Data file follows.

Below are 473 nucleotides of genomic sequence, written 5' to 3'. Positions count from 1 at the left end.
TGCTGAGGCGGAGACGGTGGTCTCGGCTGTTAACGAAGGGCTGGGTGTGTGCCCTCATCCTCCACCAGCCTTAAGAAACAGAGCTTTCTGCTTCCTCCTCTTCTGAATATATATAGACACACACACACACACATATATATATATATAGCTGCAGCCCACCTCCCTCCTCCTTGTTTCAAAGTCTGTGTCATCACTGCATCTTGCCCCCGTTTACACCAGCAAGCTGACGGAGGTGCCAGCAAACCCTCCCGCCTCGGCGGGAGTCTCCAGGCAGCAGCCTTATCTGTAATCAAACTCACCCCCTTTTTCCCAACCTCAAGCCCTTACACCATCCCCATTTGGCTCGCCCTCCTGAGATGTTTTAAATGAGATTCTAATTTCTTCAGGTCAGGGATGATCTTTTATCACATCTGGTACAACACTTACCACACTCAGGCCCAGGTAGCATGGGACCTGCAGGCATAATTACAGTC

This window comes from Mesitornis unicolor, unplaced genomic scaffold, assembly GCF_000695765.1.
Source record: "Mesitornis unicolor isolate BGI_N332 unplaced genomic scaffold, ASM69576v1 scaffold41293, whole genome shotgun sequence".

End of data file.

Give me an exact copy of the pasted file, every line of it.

Below are 473 nucleotides of genomic sequence, written 5' to 3'. Positions count from 1 at the left end.
TGCTGAGGCGGAGACGGTGGTCTCGGCTGTTAACGAAGGGCTGGGTGTGTGCCCTCATCCTCCACCAGCCTTAAGAAACAGAGCTTTCTGCTTCCTCCTCTTCTGAATATATATAGACACACACACACACACATATATATATATATAGCTGCAGCCCACCTCCCTCCTCCTTGTTTCAAAGTCTGTGTCATCACTGCATCTTGCCCCCGTTTACACCAGCAAGCTGACGGAGGTGCCAGCAAACCCTCCCGCCTCGGCGGGAGTCTCCAGGCAGCAGCCTTATCTGTAATCAAACTCACCCCCTTTTTCCCAACCTCAAGCCCTTACACCATCCCCATTTGGCTCGCCCTCCTGAGATGTTTTAAATGAGATTCTAATTTCTTCAGGTCAGGGATGATCTTTTATCACATCTGGTACAACACTTACCACACTCAGGCCCAGGTAGCATGGGACCTGCAGGCATAATTACAGTC

This window comes from Mesitornis unicolor, unplaced genomic scaffold, assembly GCF_000695765.1.
Source record: "Mesitornis unicolor isolate BGI_N332 unplaced genomic scaffold, ASM69576v1 scaffold41293, whole genome shotgun sequence".